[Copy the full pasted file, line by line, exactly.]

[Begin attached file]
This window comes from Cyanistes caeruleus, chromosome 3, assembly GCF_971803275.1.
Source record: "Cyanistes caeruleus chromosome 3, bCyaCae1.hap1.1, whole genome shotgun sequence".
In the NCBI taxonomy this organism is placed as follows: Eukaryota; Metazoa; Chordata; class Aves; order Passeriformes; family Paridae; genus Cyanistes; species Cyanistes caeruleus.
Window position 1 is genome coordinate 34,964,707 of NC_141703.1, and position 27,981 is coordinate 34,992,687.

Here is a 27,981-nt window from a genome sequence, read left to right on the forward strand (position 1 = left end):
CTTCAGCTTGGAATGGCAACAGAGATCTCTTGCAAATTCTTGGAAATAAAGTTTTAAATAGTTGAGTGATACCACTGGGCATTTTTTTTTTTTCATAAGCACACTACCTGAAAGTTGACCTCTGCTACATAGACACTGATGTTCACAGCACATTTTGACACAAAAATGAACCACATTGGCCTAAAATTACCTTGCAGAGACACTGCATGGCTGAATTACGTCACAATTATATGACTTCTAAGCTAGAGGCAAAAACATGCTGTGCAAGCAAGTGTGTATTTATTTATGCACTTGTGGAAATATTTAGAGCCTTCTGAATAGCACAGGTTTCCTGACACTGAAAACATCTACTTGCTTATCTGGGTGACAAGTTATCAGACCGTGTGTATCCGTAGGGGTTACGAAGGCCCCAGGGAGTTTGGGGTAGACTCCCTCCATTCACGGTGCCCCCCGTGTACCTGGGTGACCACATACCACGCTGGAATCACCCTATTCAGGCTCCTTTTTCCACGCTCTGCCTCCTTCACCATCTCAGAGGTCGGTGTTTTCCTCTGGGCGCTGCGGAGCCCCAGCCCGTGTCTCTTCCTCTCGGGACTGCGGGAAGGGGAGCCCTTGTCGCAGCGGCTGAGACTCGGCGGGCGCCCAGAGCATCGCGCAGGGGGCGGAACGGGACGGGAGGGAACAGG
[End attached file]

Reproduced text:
This window comes from Cyanistes caeruleus, chromosome 3, assembly GCF_971803275.1.
Source record: "Cyanistes caeruleus chromosome 3, bCyaCae1.hap1.1, whole genome shotgun sequence".
In the NCBI taxonomy this organism is placed as follows: Eukaryota; Metazoa; Chordata; class Aves; order Passeriformes; family Paridae; genus Cyanistes; species Cyanistes caeruleus.
Window position 1 is genome coordinate 34,964,707 of NC_141703.1, and position 27,981 is coordinate 34,992,687.

Here is a 27,981-nt window from a genome sequence, read left to right on the forward strand (position 1 = left end):
CTTCAGCTTGGAATGGCAACAGAGATCTCTTGCAAATTCTTGGAAATAAAGTTTTAAATAGTTGAGTGATACCACTGGGCATTTTTTTTTTTTCATAAGCACACTACCTGAAAGTTGACCTCTGCTACATAGACACTGATGTTCACAGCACATTTTGACACAAAAATGAACCACATTGGCCTAAAATTACCTTGCAGAGACACTGCATGGCTGAATTACGTCACAATTATATGACTTCTAAGCTAGAGGCAAAAACATGCTGTGCAAGCAAGTGTGTATTTATTTATGCACTTGTGGAAATATTTAGAGCCTTCTGAATAGCACAGGTTTCCTGACACTGAAAACATCTACTTGCTTATCTGGGTGACAAGTTATCAGACCGTGTGTATCCGTAGGGGTTACGAAGGCCCCAGGGAGTTTGGGGTAGACTCCCTCCATTCACGGTGCCCCCCGTGTACCTGGGTGACCACATACCACGCTGGAATCACCCTATTCAGGCTCCTTTTTCCACGCTCTGCCTCCTTCACCATCTCAGAGGTCGGTGTTTTCCTCTGGGCGCTGCGGAGCCCCAGCCCGTGTCTCTTCCTCTCGGGACTGCGGGAAGGGGAGCCCTTGTCGCAGCGGCTGAGACTCGGCGGGCGCCCAGAGCATCGCGCAGGGGGCGGAACGGGACGGGAGGGAACAGG